Orchestra of the Mariinsky Theatre
Valery Gergiev (conductor)
|Copyright: BBC/Chris Christodoulou|
I am not one of those who asks, ‘Why perform a ballet score in concert?’ I enjoyed greatly Valery Gergiev’s LSO Proms performance of The Sleeping Beauty a few years ago, Romeo and Juliet from the same forces a little more recently, and have enjoyed more than one concert performance of The Nutcracker. Perhaps this is partly because I am anything but an expert on dance; perhaps it is still more a matter that if I think a score worth listening to, then I am not bothered by what can sometime seem extraneous visual effects. No one in his right mind would say that concert performances were a replacement for stagings, any more than when it comes to opera – though he might care to consider that concert performances of opera sometimes at least have a tendency to superior musical results. Moreover, nobody seems to have a problem with concert performances of Stravinsky’s ballet scores, or Ravel’s, or Debussy’s. And yet, on the evidence of this Prom, Swan Lake may be a different case.
Why so? Well, first, it is not nearly so fine a score as The Sleeping Beauty or The Nutcracker, despite undeniable historical importance. It has its moments, unforgettable moments, but it also has more than its fair share of longueurs. Heard in concert, which of course was never the intention, it ends up with an awful lot of resounding conclusions, sometimes, or so it seems, every couple of minutes. Introductions to introductions can seem the order of the day. Moreover, it is difficult to deny the vulgarity of some of Tchaikovsky’s score, likewise its occasional lack of direction. (Those who would take Liszt to task, often extremely unfairly, might direct their attention here.) Again, I am sure these faults will generally be mitigated when staged. But there was a particular quality to this performance that did Swan Lake no favours at all. The Mariinsky forces, as has been their dubious tradition, performed the score not as Tchaikovsky would conceivably have recognised it, but in a ‘performing version’ made in 1895 by Riccardo Drigo. Now this might be fair enough, or at least arguable, when staging the ballet, but in concert performance it smacks of laziness: this is what we do the rest of the year in St Petersburg – or indeed, across town at Covent Garden – so this is what you will hear now. Narrative and musical sense are often obliterated; Drigo’s interpolations, often orchestrations of numbers from Tchaikovsky’s Eighteen Piano Pieces, op.72, verge upon – I am trying to be generous – the nonsensical. To his credit, David Nice made no effort to spare Drigo in his programme notes, employing phrases such as ‘stylistically inappropriate and over-extended’. (One other point: it is an excellent idea sometimes to include special notes for children, especially in a work such as this. Must they, however, sound as if they come from a world in which the notorious Section 28 was still a real presence? ‘Marital status: Married – but only for nine weeks, after which he ran away and had a nervous breakdown.’)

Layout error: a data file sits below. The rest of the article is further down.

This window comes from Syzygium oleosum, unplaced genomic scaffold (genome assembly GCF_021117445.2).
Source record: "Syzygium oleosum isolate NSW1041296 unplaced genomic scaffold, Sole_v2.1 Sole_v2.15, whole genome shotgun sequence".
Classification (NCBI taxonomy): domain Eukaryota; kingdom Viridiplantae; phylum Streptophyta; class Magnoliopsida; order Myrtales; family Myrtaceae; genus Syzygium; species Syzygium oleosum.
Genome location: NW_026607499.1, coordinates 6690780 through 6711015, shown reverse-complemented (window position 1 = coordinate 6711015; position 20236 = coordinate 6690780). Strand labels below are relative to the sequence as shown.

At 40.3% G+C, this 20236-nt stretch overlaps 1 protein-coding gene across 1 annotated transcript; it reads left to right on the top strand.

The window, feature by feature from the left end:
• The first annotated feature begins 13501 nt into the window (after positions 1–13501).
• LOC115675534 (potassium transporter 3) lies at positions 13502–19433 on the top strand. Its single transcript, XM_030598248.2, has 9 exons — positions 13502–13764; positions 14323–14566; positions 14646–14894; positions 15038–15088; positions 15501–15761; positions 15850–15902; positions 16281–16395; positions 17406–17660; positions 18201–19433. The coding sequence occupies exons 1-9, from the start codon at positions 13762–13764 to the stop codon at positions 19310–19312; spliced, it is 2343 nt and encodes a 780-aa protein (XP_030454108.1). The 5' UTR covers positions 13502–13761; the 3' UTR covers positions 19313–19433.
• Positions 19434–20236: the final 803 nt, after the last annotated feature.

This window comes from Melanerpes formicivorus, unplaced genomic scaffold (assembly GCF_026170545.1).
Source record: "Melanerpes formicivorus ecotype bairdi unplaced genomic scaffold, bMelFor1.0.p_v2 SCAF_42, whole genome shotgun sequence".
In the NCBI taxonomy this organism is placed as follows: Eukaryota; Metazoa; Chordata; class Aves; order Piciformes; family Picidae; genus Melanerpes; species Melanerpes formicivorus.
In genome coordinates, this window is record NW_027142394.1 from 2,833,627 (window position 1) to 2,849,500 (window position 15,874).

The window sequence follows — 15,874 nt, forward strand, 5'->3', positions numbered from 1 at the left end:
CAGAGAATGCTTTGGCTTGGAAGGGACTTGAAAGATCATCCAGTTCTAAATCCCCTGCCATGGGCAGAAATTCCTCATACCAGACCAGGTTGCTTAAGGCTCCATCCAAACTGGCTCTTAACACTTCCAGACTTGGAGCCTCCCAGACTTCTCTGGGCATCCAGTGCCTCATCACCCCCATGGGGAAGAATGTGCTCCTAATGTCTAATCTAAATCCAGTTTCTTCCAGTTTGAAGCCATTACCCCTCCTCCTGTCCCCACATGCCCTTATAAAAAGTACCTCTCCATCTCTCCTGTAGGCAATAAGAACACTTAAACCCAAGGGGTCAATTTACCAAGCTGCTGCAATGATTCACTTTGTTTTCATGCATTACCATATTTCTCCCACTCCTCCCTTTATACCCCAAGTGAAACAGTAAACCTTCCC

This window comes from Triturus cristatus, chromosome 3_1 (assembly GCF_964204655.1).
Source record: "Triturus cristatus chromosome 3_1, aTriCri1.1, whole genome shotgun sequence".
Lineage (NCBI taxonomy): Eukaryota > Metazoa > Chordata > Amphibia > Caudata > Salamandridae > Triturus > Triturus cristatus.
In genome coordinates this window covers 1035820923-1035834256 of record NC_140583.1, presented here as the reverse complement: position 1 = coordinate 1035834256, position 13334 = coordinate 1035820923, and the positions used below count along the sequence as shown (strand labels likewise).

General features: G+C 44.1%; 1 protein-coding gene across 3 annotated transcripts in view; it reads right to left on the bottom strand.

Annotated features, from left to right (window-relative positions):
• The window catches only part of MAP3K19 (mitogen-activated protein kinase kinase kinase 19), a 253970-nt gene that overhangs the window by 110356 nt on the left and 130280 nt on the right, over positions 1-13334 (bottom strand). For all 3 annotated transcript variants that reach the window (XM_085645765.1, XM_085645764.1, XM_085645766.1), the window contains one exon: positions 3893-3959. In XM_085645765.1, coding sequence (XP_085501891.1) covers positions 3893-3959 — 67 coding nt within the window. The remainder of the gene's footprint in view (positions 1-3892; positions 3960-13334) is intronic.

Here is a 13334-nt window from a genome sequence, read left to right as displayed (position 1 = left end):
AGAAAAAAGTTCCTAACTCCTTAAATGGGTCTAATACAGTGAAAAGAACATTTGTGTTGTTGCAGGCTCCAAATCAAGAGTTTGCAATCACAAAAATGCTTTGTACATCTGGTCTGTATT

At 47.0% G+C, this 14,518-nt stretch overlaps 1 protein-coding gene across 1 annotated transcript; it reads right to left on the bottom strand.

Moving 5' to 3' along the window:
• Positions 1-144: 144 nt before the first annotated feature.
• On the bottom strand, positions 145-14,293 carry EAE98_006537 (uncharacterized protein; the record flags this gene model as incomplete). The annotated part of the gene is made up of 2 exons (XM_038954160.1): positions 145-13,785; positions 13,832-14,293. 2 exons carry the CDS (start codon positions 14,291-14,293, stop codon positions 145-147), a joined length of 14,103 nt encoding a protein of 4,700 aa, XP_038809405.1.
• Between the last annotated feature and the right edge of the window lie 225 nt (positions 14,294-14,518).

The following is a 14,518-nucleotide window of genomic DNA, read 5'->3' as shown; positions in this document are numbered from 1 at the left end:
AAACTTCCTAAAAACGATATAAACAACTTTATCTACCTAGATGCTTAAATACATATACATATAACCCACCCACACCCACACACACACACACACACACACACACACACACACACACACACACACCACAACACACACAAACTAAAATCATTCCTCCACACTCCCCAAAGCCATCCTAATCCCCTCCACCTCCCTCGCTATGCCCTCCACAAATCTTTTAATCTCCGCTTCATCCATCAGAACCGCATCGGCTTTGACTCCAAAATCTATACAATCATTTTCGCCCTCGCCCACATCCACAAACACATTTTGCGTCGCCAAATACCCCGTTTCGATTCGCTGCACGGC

What of the mauled score as it came down to us in performance? One would not expect a poor performance of this music from the Orchestra of the Mariinsky Theatre and Gergiev, and we certainly did not hear one, though there was a startling breakdown of ensemble in the first act Scene in which the Princess is announced and commands her son, Siegfried, to marry. The Mariinsky strings glistened with vibrato; so, in true Russian style, did the brass. Gergiev could often prove rather driven, yet there was flexibility to be heard too, not least in the Introduction. That oboe swan solo was always delectably taken, against a backdrop of shimmering strings. There were times, however, when the music simply seemed rushed, as if conductor and players were keen to get it over with as soon as possible, the beginning of the second scene a case in point. At the other extreme, the Pas d’action in which prince and swan fall in love sounds over-extended, or at least did so here, in concert, the operatic origins (Tchaikovsky’s opera, Ondine) a little too clear, with violin aria followed by duet for violin and cello. If there were suspicions of autopilot at times, there could, however, be no denying the glorious blazing of moments such as the ball-scene opening of the second act. Soon after, trombones sounded as if they were intoning Fate itself. Indeed, there were several passages in which Gergiev seemed to draw attention to parallels with Tchaikovsky’s symphonies: a double-edged sword, for the lack of symphonic development, especially given Drigo’s bowdlerisation, came equally to the fore. As for the final scene, I am not sure that the turn to the major has ever convinced me musically. It did not here, for which the musicians can hardly be blamed, but was it necessary, or even desirable, for the brass to blare quite so much?
One should not begrudge a first ‘complete’ performance at the Proms, though the description, as we have seen, is at best misleading. I suspect it might be a little while, however, before we hear a second.